raspberryfool: (Raspberryfool)
Green tomato and apple chutney is very different from the plum chutney I made earlier in the year. Because it uses more vinegar and different materials, it doesn't requre 50% sugar like the plum, which turned out more like a savoury jam. I've adapted a recipe from the 1950's 'Good Housekeeping' book that lives downstairs, adding extra sugar to make thickening easier. Reducing the liquid takes about two hours. If you grow the ingrediets yourself, or can buy them cheap (I used spring onions bought from tesco at 7p a bunch!), it works out virtually free. It's also a great way to use up the remaining green tomtoes that stubbornly refuse to ripen at the end of the season.

Green Tomato and Apple Chutney

2 1/2 lb home-grown green tomatoes
2 lb white sugar
1 lb cooking apples
1 pint malt vinegar
8 oz chopped onions or shallots
6 oz home-grown green peppers
1 oz chopped garlic
1 home-grown medium-strength red chilli
Salt and mixed spices to taste.

Wash and chop the ingredients (except the sugar, spices and vinegar) and place into a large saucepan or jam kettle. Pour in the vinegar, add the spices and bring to the boil. Simmer for half an hour or until the tomatoes are cooked and the apple pieces begin to disintegrate, then add the sugar slowly and stir until dissolved then simmer whilst stirring periodically to prevent burning. When the liquid has reduced by half, place a little on a saucer or plate and allow it to cool. Once the cooled mixture cannot be poured from the saucer, reduce the heat and place six clean 1 lb jars into a hot oven until they cannot be comfortably handled with bare hands. Turn off the heat under the chutney, cool until the jars are ready, then stir the mixture and pour carefully into the jars and place the lids on to vacuum-seal. Great with cheese on toast.

EditI originally gave the quantity of green tomatoes as 4 1/2 lb, which is what I actually picked; with stems removed and some set aside to ripen, 2 1/2 lb were chutnified. Sorry for any confusion.
raspberryfool: (Default)
The strawberry season is well underway, and I've been picking lots of lovely, juicy berries which are about the only crop in the garden that require no maintainence except weeding and feeding. They make great 'give-aways' - I gave some to a workmate as a thanks for driving me home - and I doubt anyone would turn them down! I can't eat them all, and with one less to feed this year, they've started to accumulate in the 'fridge. That means it's jam time again!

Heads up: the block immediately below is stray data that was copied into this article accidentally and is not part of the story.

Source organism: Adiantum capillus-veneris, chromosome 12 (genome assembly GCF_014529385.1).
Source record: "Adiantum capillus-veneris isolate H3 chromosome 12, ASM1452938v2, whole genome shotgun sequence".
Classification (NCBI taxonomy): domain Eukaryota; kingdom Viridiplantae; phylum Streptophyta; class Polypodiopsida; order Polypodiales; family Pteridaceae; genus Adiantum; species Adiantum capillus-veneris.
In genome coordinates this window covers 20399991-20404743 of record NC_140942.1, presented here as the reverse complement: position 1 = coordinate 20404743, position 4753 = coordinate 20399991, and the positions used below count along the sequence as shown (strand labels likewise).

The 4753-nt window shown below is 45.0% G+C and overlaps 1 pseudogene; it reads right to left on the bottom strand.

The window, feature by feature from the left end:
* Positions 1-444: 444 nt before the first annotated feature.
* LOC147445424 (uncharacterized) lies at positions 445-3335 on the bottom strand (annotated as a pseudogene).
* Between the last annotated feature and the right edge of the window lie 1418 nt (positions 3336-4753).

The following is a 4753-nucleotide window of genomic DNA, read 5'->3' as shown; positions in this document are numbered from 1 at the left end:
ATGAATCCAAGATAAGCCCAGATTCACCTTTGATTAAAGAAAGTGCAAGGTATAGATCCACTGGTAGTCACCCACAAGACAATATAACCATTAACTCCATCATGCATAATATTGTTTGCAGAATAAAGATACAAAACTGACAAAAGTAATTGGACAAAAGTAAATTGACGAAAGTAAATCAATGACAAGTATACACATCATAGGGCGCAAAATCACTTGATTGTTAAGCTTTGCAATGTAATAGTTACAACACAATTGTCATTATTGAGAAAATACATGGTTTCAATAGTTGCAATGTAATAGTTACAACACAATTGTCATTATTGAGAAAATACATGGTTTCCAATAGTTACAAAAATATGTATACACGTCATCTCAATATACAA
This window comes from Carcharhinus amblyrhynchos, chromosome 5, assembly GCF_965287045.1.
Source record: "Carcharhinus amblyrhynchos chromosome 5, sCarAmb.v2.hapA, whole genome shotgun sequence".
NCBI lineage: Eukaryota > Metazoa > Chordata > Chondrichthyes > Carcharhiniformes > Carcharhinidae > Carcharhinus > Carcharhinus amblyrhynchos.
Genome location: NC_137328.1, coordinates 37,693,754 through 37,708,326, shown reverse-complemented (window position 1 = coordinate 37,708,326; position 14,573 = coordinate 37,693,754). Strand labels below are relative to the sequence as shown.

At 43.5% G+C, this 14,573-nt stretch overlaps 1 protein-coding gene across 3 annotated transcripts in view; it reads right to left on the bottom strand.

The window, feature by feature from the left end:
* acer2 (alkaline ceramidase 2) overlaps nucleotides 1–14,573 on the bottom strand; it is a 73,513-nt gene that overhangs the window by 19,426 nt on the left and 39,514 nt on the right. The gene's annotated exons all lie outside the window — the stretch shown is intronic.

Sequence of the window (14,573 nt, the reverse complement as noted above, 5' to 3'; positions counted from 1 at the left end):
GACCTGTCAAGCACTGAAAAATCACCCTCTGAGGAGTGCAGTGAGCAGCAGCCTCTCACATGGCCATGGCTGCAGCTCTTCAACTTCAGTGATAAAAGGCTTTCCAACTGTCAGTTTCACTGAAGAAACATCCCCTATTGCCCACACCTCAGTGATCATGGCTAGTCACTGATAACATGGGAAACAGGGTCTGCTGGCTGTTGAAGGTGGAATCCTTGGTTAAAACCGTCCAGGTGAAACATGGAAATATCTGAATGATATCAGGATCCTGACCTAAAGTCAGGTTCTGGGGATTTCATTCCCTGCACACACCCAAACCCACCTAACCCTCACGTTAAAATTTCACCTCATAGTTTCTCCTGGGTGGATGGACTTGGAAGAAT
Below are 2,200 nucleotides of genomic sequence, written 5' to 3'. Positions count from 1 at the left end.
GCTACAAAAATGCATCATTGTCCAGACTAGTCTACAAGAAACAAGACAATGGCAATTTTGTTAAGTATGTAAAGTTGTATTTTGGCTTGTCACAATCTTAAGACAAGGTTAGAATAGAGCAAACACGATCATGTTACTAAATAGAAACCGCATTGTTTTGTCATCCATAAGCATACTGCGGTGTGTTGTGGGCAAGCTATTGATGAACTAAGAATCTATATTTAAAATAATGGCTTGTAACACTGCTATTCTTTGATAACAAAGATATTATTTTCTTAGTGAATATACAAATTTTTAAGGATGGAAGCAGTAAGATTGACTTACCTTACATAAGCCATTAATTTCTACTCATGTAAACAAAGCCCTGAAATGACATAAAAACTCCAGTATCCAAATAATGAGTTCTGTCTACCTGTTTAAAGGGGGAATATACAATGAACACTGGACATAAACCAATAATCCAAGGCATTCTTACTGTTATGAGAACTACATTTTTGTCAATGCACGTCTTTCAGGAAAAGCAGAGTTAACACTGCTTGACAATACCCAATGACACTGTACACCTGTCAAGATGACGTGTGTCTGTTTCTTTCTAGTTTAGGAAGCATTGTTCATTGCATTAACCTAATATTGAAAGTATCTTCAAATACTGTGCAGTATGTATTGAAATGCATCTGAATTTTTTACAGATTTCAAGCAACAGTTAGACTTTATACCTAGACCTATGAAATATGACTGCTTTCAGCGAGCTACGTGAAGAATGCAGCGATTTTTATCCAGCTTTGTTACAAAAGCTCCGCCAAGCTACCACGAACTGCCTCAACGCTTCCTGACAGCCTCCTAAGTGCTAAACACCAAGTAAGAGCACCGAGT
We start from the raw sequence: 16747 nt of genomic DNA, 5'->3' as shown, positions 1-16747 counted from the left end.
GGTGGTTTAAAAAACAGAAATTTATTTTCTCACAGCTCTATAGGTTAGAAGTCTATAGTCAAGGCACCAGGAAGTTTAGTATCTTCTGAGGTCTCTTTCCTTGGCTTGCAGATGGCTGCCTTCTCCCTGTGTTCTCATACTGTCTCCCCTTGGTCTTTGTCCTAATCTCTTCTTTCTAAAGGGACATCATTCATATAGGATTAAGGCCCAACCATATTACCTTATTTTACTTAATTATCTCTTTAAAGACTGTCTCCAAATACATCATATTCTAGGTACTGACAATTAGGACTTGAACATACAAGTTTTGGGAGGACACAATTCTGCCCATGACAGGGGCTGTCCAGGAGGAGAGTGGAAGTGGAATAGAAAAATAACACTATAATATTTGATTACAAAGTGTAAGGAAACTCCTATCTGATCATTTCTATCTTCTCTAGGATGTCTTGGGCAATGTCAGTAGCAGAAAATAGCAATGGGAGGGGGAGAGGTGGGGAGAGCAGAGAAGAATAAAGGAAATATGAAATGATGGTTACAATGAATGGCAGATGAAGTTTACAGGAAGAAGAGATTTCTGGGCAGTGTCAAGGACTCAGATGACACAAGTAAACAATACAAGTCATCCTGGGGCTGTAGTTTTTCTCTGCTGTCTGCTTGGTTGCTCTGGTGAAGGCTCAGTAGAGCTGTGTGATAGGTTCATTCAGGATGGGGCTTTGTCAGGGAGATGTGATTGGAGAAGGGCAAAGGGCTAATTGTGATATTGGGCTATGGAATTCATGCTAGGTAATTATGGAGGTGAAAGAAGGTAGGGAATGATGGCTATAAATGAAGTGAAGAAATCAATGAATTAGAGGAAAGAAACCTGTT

It's easy and fairly cheap if you've grown the fruit yourself. Fresh jam is much nicer that commercially-made product and will keep forever because of the high sugar content; i have jam in the larder dating back to 2002. Supermarket jams go mouldy because they're full of pectin and other crap. Here's the recipe I'll be using today - you can scale it to any quantitiy using equal quantities of fruit and sugar :

1 3/4 lb strawberries
4 oz rhubarb (this gives the acid 'bite' that strawberries lack - use lemons if you prefer.)
2 lb sugar

Caution: Be very careful with hot jam; once the sugar is added, it will boil at 212 degrees C. Take care not to splash it onto skin or into eyes, and make sure to use hot jars to avoid sending boiling jam and glass all over the kitchen!

De-stalk the strawberries and remove any mouldy or damaged fruit. Peel the rhubarb, wash all fruit and drain. Place the fruit into a large saucepan, ensuring extra capacity to accommodate the sugar. Allow a little water to cover the bottom of the pan to aviod burning the fruit. Bring to the boil, stirring regularly and simmer until the fruit is cooked.

Then gradually add the sugar, stirring it in slowly until dissolved. Increase the heat slowly until the mixture is boiling. It is important to stir regularly, otherwise the jam will stick to the bottom of the pan and burn.

Simmer the jam to maintain a 'rolling boil', and after around twenty to thirty minutes, remove a sample of jam onto a saucer. Allow this to cool and check for a set by turning it upside down; if the jam drops off, it isn't ready.

When you have a 'set', place your jars in an oven on a low heat; this will both sterilise them and ensure that they don't burst when you pour in the boiling jam. Turn off the heat under the jam; this will help prevent the jam splattering when you pour it. Pour the jam into the hot jars, then either close the lids for a vacuum seal or allow to cool then close the lids and store.